Asia Programs: Programs
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Taiwan Leadership Program Press Release

November 19 , 2001
Dean Joseph S. Nye, Jr. of the Kennedy School of Government at Harvard University received a check for $1,000,000 from Dr. C. K. Liu, Director General of the Taipei Economic & Cultural Office in Boston on Monday, November 19, 2001 in support of the new KSG Harvard-Taiwan Leadership Program. This program, formalized in a memo of understanding signed between Dean Nye and Foreign Minister Hung-mao Tien of the Republic of China, offers a unique opportunity for collaboration between the Kennedy School and Taiwan’s current and emerging leaders.

As part of Asia Programs at the Kennedy School’s Center for Business and Government, the program will include practical training for a select group of 13 government leaders and top scholars from Taiwan who will participate in various residential executive education programs at Harvard; applied research on economic and social developments in the region; and institutional exchange between Harvard’s world-renowned faculty and Taiwan’s political and academic leadership through workshops and conferences in Cambridge and Taiwan.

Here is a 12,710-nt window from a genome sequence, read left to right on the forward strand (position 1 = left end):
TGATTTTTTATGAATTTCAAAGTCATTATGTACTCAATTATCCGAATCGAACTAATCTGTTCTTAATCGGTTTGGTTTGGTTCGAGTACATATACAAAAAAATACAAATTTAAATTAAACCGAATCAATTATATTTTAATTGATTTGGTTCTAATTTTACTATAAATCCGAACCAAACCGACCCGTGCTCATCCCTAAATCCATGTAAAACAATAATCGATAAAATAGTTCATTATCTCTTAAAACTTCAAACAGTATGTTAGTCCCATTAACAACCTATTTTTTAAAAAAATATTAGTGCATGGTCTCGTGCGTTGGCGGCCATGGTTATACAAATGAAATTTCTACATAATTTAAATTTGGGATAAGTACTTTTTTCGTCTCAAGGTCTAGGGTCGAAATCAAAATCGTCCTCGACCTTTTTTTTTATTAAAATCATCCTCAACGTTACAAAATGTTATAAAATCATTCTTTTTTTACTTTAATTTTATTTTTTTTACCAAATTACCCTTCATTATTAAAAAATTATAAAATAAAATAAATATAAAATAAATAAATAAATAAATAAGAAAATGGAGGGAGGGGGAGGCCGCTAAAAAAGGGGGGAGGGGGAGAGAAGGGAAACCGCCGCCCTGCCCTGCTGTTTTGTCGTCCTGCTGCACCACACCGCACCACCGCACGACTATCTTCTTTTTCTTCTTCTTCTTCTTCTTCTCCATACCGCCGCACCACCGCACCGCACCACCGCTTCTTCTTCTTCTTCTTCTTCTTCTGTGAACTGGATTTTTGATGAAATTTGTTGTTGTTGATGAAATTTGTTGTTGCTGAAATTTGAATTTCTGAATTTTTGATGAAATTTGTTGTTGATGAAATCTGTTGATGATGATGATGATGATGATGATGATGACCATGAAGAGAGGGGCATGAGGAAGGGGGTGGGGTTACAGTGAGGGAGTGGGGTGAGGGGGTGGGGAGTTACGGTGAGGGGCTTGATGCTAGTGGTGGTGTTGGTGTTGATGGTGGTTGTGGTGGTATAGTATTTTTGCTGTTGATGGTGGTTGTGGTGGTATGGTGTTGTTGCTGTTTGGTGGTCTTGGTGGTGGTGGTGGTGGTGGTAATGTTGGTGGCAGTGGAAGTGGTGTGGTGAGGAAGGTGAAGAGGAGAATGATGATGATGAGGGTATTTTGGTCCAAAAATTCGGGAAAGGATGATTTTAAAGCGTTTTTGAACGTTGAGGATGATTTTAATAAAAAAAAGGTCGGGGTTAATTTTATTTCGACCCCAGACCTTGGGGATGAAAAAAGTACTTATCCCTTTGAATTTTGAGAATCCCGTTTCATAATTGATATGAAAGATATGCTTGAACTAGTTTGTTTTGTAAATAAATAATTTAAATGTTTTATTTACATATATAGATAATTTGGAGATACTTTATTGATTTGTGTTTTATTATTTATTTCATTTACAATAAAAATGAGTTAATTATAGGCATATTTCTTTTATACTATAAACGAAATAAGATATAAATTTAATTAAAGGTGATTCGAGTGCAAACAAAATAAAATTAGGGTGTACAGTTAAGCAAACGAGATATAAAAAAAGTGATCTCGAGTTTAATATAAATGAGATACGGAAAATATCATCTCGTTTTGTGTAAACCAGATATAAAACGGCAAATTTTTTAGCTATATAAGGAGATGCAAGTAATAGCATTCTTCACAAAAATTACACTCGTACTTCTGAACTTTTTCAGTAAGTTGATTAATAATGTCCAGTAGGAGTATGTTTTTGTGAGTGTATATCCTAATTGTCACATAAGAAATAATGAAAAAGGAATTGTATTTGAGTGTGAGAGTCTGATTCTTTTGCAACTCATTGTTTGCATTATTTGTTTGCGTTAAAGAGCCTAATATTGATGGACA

The Kennedy School’s Asia Programs is committed to promoting research and discussion on public policy issues pertaining to both sides of the Taiwan Straits. Beginning in 2002, the new program will join a host of other initiatives that span activities in mainland China, Japan, Indonesia, Vietnam and the Asia-Pacific region as an integrated whole. Possible research topics that may be pursued through the KSG-Taiwan Leadership Program include the implications of WTO entry for both the Republic of China and the People’s Republic of China and scientific-technological development in Taiwan.
“The new program offers a unique opportunity to enhance relationships in the region; build cultural understanding, academic excellence and mutual respect among various entities in the East Asia region; and advance excellence in public policy and global leadership in Taiwan and the United States,” said Professor Anthony Saich, Faculty Chair of Asia Programs.

 

 

 

 

 

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